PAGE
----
Moore used his office computer to send the offensive emails and make the internet posts at issue.  However, the evidence submitted to the court demonstrated that Agilent Technologies was unaware that Moore was using his office computer for that purpose while he was engaging in such activities.  Agilent first learned that Moore was involved in improper conduct in July 2002, when it received an inquiry from the FBI concerning the identity of certain anonymous aliases used to post information online.  Agilent cooperated with this inquiry, and advised that the aliases were traceable to an Agilent computer assigned to Moore.

At this time, Agilent was advised by the FBI that plaintiffs "had received some potentially threatening emails that appeared to come from Moore."   The FBI further advised that they were not then planning on arresting Moore, "didn't consider him to be dangerous" and sought only to have this activity cease. 

On August 12, 2002, Agilent interviewed Moore, who admitted sending offensive emails to the plaintiffs, but denied sending them from Agilent's computers.  Moore was given a warning not to misuse Agilent's computer system.  He promised he would not engage in such misconduct in the future.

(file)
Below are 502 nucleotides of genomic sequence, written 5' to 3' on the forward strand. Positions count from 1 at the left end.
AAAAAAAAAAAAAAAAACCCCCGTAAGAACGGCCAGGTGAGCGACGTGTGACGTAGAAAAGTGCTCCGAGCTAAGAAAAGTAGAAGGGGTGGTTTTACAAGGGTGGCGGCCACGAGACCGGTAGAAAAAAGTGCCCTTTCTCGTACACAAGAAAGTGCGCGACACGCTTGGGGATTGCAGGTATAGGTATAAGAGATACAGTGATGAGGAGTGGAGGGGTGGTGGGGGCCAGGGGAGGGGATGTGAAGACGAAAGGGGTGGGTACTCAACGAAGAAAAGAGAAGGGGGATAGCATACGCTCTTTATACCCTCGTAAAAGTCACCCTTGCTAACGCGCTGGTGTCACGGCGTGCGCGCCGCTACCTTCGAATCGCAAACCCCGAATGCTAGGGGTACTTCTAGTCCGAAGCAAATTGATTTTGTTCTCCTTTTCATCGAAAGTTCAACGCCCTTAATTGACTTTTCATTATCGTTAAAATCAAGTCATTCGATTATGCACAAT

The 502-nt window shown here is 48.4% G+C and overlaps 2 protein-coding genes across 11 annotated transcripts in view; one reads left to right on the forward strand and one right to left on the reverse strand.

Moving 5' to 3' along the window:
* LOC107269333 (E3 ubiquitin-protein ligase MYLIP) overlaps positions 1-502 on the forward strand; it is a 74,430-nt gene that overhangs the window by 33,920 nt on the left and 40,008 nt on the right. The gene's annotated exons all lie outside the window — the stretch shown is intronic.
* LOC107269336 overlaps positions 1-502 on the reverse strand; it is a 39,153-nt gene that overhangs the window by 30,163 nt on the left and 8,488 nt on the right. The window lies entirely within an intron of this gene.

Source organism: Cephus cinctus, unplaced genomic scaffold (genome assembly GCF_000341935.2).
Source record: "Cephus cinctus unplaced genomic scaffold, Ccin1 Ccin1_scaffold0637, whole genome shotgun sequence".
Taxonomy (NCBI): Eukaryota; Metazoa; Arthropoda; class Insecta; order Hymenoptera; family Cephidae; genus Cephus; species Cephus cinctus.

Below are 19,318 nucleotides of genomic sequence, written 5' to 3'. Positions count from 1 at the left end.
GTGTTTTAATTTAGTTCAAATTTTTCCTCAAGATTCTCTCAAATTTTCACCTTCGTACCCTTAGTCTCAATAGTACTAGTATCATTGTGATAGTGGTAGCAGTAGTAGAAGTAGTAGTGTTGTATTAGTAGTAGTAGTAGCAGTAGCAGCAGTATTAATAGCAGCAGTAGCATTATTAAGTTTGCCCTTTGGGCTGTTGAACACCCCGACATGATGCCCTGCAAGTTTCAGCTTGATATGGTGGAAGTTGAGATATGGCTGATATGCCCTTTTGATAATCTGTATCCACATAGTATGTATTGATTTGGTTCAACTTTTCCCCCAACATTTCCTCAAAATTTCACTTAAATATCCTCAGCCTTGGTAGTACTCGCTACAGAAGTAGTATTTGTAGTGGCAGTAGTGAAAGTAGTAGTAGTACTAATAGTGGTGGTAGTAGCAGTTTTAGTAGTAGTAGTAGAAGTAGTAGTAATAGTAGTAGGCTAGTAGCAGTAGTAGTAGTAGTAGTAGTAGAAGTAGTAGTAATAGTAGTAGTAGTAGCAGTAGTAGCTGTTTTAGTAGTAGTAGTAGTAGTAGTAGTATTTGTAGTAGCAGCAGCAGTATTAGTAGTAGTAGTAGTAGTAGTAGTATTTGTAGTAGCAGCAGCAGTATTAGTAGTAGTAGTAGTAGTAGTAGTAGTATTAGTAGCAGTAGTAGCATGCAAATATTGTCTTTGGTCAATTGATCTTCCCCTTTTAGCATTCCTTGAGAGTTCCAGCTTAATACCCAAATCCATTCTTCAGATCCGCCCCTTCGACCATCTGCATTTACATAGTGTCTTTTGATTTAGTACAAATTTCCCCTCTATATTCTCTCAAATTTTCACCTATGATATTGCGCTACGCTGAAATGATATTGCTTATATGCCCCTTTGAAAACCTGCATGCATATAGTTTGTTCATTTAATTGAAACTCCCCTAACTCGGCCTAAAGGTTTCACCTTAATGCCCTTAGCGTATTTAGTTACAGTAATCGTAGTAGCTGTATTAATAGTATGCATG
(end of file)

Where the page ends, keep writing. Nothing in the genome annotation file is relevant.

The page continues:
The FBI subsequently arrested Moore for his transmission of threatening emails and posts.  In April, 2003, Agilent learned for the first time that Moore had admitted using Agilent's computer systems prior to August 2002 to send emails that "could be interpreted as threats."  Moore was immediately placed on administrative leave.  Agilent terminated his employment shortly thereafter.

Moore subsequently plead guilty to one count of violating 18 U.S.C. Section 1512(d)(4), which makes it a crime to intentionally harass another to dissuade them from assisting in a criminal prosecution.

Communications Decency Act Immunizes Employer From Liability For Email Sent By Employee From Office Computer

Plaintiffs commenced this suit against Moore and Agilent Technologies, asserting claims of intentional and negligent infliction of emotional distress arising out of the transmission of the threatening emails and posts at issue.  Plaintiffs sought to hold Agilent liable for the acts of its then employee Moore on theories of respondeat superior, negligent supervision/retention and ratification.